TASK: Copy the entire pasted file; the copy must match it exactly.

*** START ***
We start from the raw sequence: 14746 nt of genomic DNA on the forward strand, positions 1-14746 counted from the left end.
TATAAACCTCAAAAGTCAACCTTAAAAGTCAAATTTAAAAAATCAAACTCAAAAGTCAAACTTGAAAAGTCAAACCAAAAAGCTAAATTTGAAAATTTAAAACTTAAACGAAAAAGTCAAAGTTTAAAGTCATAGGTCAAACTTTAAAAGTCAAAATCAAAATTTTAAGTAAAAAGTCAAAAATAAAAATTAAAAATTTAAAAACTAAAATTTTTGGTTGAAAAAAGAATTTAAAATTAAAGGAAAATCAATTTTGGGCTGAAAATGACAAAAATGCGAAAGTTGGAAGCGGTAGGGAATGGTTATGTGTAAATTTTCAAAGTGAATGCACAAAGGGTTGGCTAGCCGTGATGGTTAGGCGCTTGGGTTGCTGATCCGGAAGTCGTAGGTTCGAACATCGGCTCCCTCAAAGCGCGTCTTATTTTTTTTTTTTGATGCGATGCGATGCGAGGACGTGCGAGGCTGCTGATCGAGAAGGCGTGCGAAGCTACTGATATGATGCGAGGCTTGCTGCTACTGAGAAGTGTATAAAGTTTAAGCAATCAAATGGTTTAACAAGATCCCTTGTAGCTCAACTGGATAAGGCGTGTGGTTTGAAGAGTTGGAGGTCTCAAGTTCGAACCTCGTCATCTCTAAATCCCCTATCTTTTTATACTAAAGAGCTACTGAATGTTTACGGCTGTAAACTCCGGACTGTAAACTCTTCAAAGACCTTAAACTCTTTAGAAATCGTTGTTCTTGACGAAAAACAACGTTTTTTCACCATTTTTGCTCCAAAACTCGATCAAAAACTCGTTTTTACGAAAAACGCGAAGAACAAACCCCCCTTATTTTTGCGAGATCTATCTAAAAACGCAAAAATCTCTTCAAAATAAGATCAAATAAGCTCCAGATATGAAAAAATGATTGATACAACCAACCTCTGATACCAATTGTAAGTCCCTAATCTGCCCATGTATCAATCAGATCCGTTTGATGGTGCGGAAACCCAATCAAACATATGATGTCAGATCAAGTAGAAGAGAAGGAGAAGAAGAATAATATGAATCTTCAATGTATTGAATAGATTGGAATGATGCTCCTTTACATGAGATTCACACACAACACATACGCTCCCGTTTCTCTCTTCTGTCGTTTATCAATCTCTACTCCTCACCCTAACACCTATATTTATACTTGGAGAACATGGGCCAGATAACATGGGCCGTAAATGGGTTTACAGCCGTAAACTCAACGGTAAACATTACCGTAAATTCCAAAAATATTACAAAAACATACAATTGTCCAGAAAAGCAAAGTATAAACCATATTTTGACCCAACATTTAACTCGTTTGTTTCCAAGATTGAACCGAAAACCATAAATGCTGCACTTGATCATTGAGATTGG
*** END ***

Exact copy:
We start from the raw sequence: 14746 nt of genomic DNA on the forward strand, positions 1-14746 counted from the left end.
TATAAACCTCAAAAGTCAACCTTAAAAGTCAAATTTAAAAAATCAAACTCAAAAGTCAAACTTGAAAAGTCAAACCAAAAAGCTAAATTTGAAAATTTAAAACTTAAACGAAAAAGTCAAAGTTTAAAGTCATAGGTCAAACTTTAAAAGTCAAAATCAAAATTTTAAGTAAAAAGTCAAAAATAAAAATTAAAAATTTAAAAACTAAAATTTTTGGTTGAAAAAAGAATTTAAAATTAAAGGAAAATCAATTTTGGGCTGAAAATGACAAAAATGCGAAAGTTGGAAGCGGTAGGGAATGGTTATGTGTAAATTTTCAAAGTGAATGCACAAAGGGTTGGCTAGCCGTGATGGTTAGGCGCTTGGGTTGCTGATCCGGAAGTCGTAGGTTCGAACATCGGCTCCCTCAAAGCGCGTCTTATTTTTTTTTTTTGATGCGATGCGATGCGAGGACGTGCGAGGCTGCTGATCGAGAAGGCGTGCGAAGCTACTGATATGATGCGAGGCTTGCTGCTACTGAGAAGTGTATAAAGTTTAAGCAATCAAATGGTTTAACAAGATCCCTTGTAGCTCAACTGGATAAGGCGTGTGGTTTGAAGAGTTGGAGGTCTCAAGTTCGAACCTCGTCATCTCTAAATCCCCTATCTTTTTATACTAAAGAGCTACTGAATGTTTACGGCTGTAAACTCCGGACTGTAAACTCTTCAAAGACCTTAAACTCTTTAGAAATCGTTGTTCTTGACGAAAAACAACGTTTTTTCACCATTTTTGCTCCAAAACTCGATCAAAAACTCGTTTTTACGAAAAACGCGAAGAACAAACCCCCCTTATTTTTGCGAGATCTATCTAAAAACGCAAAAATCTCTTCAAAATAAGATCAAATAAGCTCCAGATATGAAAAAATGATTGATACAACCAACCTCTGATACCAATTGTAAGTCCCTAATCTGCCCATGTATCAATCAGATCCGTTTGATGGTGCGGAAACCCAATCAAACATATGATGTCAGATCAAGTAGAAGAGAAGGAGAAGAAGAATAATATGAATCTTCAATGTATTGAATAGATTGGAATGATGCTCCTTTACATGAGATTCACACACAACACATACGCTCCCGTTTCTCTCTTCTGTCGTTTATCAATCTCTACTCCTCACCCTAACACCTATATTTATACTTGGAGAACATGGGCCAGATAACATGGGCCGTAAATGGGTTTACAGCCGTAAACTCAACGGTAAACATTACCGTAAATTCCAAAAATATTACAAAAACATACAATTGTCCAGAAAAGCAAAGTATAAACCATATTTTGACCCAACATTTAACTCGTTTGTTTCCAAGATTGAACCGAAAACCATAAATGCTGCACTTGATCATTGAGATTGG